- Unidentified species - Peel Forest, Dennistoun Bush, SC, South Island (3 images)
- Unidentified species - Temple Valley, Lake Ohau, MK, South Island
- Unidentified species - Tautuku Estuary, Caitlins, Southland, SL, South Island (3 images)
- Unidentified species - Trounson Kauri Park Northland, ND, North Island (2 images)
- Unidentified species - Palmerston North, WI, North Island (2 images)
- Unidentified species - Palmerston North, WI, North Island (2 images)
- * - species exotic in NZ
Further information on New Zealand
Chilton, C. 1901. The terrestrial Isopoda
of New Zealand. Transactions of the Linnean Society of London,
2 (Zoology) 8, p. 99-152.
Hopkin, S.P. 1991. A Key to the Woodlice
of Britain and Ireland. 56 p.
Hurley, D.E. 1961. A Checklist and Key
to the Crustacea Isopoda of New Zealand and the Subantarctic
Islands. 34 pp.
Lewis, F. 1998. New genera and species
of terrestrial Isopods (Crustacea: Oniscidea) from Australia.
Journal of Natural History 32(5), p. 701-732.
Pugh, P.J.A., Dartnall, H.J.G, Mcinnes,
S.J. 2002. The non-marine Crustacea of Antarctica and the
Islands of the Southern Ocean: biodiversity and biogeography.
Journal of Natural History 36(9), p. 1047-1103.
Isopoda Resources on the Web
Online, maintained by Greg McKenzie, includes information
on taxonomy, life cycle, habitat and behaviour of Porcellio
scaber in New Zealand, as well as identification keys for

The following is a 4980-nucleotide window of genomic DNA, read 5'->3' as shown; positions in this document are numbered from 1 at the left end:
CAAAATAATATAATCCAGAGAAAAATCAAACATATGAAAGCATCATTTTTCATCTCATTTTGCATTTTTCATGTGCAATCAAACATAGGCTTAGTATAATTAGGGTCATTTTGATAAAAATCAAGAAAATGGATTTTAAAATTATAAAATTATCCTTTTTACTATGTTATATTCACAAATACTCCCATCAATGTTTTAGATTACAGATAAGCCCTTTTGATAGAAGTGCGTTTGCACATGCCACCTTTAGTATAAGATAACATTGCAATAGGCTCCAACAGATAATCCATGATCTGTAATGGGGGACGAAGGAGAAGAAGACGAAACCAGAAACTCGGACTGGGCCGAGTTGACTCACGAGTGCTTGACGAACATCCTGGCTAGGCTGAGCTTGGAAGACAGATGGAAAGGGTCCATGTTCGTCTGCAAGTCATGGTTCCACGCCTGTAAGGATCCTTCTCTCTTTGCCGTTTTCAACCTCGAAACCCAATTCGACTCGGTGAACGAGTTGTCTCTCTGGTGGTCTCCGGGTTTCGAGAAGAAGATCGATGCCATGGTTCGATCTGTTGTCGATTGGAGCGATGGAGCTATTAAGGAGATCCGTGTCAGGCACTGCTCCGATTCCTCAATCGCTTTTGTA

common European and North American species, the list of New
Zealand species, and many good links.
Woodlice page, by Gordon Ramel, contains facsinating facts
on biology of terrestrial Isopoda, including instructions
on how to keep Isopoda as pets.
Weird and Wonderful World of Woodlice, by Julie Curl,
information on their history, predators, physiology, and behaviour.
and Provisional Atlas of the Terrestrial Isopoda of the Netherlands,
by Matty Berg, Vrije University, check-list, taxonomy, and
of Hawaii - Images, includes links to images of terrestrial
isopods of Hawaii on the Internet.
Slaters, CSIRO, short description of morphology, life
cycle, and ecology of slaters. Includes dictionary of terms.
Tree of Life: Isopoda, description of phylogenetic relationships
within Isopoda, their morphology and ecology; mostly dedicated
to marine species.
Literature on Terrestrial Isopods, by Martin Zimmer
Isopod Sites of Interest, compiled by Buz Wilson, links
to various Internet sites on marine and terrestrial Isopoda.